An 80-10-10 loan, also known as a piggyback loan, is an alternative financing option when you cannot afford a 20 percent down payment on the purchase of a home. You borrow 80 percent of the purchase price for the first mortgage; the remainder is split between your 10 percent cash down payment and a second loan for 10 percent of the purchase price. This is a way to avoid paying private mortgage insurance, or PMI, that your lender might otherwise require.
Find a lender that offers piggyback mortgages or a home equity loan for down payment assistance. Some lenders may make both the 80 percent and 10 percent loans. Contact your state or local government housing department or agency, or a community-based group about down-payment assistance, especially if you have moderate or low income; many of these programs provide secondary financing at low interest rates and even allow you to defer payment.
Obtain preapproval from your primary lender to determine the loan amount that you qualify for and, thus, what you can pay for a house; this drives the piggyback loan and your out-of-pocket down payment. Provide your lender your with the requested paperwork, such as the last two years' W-2s, 1099 income statements and federal income tax returns; recent bank statements, pay stubs and other evidence of your income. You may have to pay for a credit report as part of the preapproval process. A lender can prequalify you for a loan amount, but this represents an estimate of what you can borrow rather than a loan commitment by the bank.
Apply for the first and second loans, especially if you have not been preapproved, at or near the same time so that you can pay for the home at closing. Each lender will run your credit history and confirm the accuracy of your employment, income and asset information and other statements on your application.
Bring a cash down payment of 10 percent of the price to the closing. Consult with your lender for acceptable sources of down payment. Generally, you may draw from a savings or other bank account, your 401(k) plan, or stocks and gifts from family members.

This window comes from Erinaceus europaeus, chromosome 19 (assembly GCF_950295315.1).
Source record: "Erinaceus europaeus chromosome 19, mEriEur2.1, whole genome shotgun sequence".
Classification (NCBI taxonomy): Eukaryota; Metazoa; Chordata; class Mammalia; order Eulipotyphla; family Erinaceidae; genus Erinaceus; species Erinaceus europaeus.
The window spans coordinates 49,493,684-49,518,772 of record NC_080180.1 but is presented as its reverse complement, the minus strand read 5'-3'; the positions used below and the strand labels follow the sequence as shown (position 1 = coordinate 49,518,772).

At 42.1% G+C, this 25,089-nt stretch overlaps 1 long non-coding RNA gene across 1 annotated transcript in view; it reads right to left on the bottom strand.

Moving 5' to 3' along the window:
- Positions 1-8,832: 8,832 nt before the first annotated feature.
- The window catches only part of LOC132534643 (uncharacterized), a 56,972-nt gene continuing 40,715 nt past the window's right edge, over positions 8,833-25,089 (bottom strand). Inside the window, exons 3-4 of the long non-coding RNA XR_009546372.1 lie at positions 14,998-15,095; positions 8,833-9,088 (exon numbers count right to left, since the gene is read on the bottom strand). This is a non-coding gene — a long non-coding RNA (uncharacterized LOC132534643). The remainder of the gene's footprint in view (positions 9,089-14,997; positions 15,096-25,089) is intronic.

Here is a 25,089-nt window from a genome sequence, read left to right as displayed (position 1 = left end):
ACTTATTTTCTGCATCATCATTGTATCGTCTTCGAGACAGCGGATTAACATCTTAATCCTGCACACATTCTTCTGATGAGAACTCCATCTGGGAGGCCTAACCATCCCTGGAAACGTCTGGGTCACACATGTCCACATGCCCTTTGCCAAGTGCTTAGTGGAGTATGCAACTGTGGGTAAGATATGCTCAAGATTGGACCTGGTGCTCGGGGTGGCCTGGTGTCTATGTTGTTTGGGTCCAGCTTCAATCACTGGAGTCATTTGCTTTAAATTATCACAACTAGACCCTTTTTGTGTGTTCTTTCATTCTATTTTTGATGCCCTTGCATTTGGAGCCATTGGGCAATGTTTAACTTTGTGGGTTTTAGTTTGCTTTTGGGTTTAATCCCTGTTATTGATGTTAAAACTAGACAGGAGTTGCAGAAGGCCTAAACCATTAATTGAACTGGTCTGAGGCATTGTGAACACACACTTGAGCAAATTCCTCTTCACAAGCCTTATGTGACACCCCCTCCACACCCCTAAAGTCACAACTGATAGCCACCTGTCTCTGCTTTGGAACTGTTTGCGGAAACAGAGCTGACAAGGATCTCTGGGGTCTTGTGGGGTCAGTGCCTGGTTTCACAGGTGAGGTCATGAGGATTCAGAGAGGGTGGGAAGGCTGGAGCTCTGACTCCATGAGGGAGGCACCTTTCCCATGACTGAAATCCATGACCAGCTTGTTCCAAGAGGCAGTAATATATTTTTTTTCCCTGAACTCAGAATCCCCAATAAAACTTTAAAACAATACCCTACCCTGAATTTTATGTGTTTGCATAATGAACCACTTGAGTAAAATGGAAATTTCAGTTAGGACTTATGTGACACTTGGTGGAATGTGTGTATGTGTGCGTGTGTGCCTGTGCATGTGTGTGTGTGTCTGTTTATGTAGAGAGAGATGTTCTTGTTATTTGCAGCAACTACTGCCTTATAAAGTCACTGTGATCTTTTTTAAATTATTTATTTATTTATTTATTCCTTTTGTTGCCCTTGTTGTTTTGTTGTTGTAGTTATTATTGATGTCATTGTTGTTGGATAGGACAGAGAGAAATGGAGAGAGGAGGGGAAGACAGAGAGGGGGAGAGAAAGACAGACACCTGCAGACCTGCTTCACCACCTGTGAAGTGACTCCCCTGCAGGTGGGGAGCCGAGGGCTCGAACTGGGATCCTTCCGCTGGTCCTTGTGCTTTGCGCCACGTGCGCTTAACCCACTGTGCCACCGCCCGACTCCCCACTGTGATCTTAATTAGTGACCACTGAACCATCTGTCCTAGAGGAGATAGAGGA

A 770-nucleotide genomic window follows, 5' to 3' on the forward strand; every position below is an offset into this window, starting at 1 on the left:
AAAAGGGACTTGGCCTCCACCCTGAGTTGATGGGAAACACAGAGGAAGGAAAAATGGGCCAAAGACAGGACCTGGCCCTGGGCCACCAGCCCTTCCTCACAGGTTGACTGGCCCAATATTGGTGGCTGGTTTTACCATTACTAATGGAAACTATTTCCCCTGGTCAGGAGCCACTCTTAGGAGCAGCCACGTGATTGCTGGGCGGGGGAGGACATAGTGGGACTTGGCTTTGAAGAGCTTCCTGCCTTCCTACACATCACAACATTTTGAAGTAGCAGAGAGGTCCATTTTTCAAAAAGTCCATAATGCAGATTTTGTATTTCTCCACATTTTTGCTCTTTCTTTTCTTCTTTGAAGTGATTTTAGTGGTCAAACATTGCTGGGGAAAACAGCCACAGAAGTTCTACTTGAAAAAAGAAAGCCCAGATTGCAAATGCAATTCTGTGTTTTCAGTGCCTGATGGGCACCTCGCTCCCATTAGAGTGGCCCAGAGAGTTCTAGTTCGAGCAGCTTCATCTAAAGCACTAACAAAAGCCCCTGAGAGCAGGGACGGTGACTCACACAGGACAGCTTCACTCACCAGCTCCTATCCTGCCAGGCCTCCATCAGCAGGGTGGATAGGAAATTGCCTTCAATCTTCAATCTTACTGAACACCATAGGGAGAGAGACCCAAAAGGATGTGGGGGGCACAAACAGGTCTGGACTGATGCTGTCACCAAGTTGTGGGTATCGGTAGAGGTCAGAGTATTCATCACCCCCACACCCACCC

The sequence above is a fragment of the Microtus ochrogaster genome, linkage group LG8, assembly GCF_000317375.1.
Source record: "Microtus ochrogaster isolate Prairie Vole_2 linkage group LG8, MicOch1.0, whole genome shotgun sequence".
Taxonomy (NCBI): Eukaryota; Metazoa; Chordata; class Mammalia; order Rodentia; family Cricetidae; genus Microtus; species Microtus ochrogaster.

As an alternative to a second mortgage, you can raise the 20 percent down payment and avoid PMI from your savings, 401(k) or other sources allowed by the primary lender.
Some piggyback loans allow you to borrow 15 or 20 percent the home price, reducing or eliminating what you must raise out of your own funds for the down payment.
Use a piggyback mortgage calculator to compare the payments of a conventional loan with PMI to the 80-10-10. Depending on the terms of the loans, you may save more money by paying PMI than obtaining a piggyback loan.
Reduce your credit card or other debt; the ratio of outstanding debt to your credit limits counts for 30 percent of your score. Ask your lender for a Rapid Rescore when you pay off debt.
You may have to contact several lenders to find one that is willing to do a piggyback mortgage.
Required minimum credit scores vary by lender, but, as a rule of thumb,the minimum score on the second mortgage is typically higher than on the first mortgage.
- Realtor.com: Mortgage Insurance -- PMI and Other Types of Insurance
- Bankrate.com: Piggyback Mortgages Provide Alternative to PMI
- Freddie Mac: Downpayment Assistance Can Help Responsible Borrowers
- Florida Housing: A Summary of Florida Housing's Programs -- Homeownership Programs
- SmartMoney: 7 Tips for Getting a Pre-Approved Mortgage
- Nebraska Investment Finance Authority: Programs: Single Family -- Mortgage Flow Chart
- Franklin Mint Federal Credit Union: Drexel University Mortgage Seminar
- IRS.gov: 401(k) Resource Guide -- Plan Sponsors -- General Distribution Rules
- AnnualCreditReport.com: Home
- Realtor.com: Improve Your Credit Score Using Rapid Rescoring
- Mortgage Calculator.org: Should I Take Second Mortgage Loan or Pay PMI Insurance
- Federal Reserve Bank of Boston: A Guide to Mortgage Products and Glossary of Lending Terms
- Consumer Finance Protection Bureau: What Does it Mean to Be Prequalified for a Mortgage?
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